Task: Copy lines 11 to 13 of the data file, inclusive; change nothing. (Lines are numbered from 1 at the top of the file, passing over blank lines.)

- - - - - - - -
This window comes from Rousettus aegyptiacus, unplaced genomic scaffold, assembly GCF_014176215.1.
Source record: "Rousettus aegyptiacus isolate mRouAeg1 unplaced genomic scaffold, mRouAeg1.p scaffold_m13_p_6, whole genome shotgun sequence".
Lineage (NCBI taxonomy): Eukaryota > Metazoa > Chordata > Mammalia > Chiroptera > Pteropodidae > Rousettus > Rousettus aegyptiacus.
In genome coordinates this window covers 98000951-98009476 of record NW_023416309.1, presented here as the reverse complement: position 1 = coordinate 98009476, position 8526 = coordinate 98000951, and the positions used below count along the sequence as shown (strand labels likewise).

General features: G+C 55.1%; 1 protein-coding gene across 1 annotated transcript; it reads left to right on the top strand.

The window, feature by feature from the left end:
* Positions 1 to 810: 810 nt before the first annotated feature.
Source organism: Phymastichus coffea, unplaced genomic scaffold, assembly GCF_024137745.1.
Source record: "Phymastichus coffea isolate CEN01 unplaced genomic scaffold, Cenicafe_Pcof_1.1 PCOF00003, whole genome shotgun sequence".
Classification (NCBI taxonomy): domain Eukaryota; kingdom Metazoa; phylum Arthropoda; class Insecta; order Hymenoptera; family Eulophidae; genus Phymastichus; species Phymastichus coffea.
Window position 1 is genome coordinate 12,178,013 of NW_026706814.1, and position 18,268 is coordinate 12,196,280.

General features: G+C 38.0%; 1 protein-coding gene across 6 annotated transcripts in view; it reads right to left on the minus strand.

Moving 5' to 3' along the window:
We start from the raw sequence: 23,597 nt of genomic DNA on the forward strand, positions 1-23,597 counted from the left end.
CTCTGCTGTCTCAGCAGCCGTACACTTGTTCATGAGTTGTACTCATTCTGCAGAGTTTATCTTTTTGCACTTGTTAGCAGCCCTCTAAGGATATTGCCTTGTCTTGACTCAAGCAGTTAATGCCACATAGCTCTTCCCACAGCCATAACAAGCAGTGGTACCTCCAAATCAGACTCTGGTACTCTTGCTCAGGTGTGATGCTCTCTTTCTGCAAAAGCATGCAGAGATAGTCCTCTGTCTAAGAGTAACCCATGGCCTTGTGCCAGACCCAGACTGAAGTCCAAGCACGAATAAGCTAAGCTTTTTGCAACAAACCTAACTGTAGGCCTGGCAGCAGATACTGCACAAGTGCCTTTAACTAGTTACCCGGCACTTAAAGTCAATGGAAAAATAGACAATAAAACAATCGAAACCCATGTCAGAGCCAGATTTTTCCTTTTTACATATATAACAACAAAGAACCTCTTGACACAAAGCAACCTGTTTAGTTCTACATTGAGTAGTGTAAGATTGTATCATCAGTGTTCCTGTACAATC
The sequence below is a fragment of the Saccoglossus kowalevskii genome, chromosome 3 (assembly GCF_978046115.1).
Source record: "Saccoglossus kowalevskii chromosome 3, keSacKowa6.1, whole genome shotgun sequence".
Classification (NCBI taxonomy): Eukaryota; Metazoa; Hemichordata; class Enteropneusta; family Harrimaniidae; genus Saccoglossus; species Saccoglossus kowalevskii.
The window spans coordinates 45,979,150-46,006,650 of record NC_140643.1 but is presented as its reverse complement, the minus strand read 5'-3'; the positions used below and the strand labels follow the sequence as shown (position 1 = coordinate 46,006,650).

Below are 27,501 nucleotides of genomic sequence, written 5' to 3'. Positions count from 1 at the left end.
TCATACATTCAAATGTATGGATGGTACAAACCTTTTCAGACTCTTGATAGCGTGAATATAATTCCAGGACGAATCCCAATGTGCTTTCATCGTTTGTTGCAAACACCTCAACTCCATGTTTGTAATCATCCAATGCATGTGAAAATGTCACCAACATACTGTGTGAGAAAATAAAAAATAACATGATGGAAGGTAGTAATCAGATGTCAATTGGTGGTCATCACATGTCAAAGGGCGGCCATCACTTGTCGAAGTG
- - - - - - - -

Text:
Window position 1 is genome coordinate 12,178,013 of NW_026706814.1, and position 18,268 is coordinate 12,196,280.

General features: G+C 38.0%; 1 protein-coding gene across 6 annotated transcripts in view; it reads right to left on the minus strand.

Moving 5' to 3' along the window: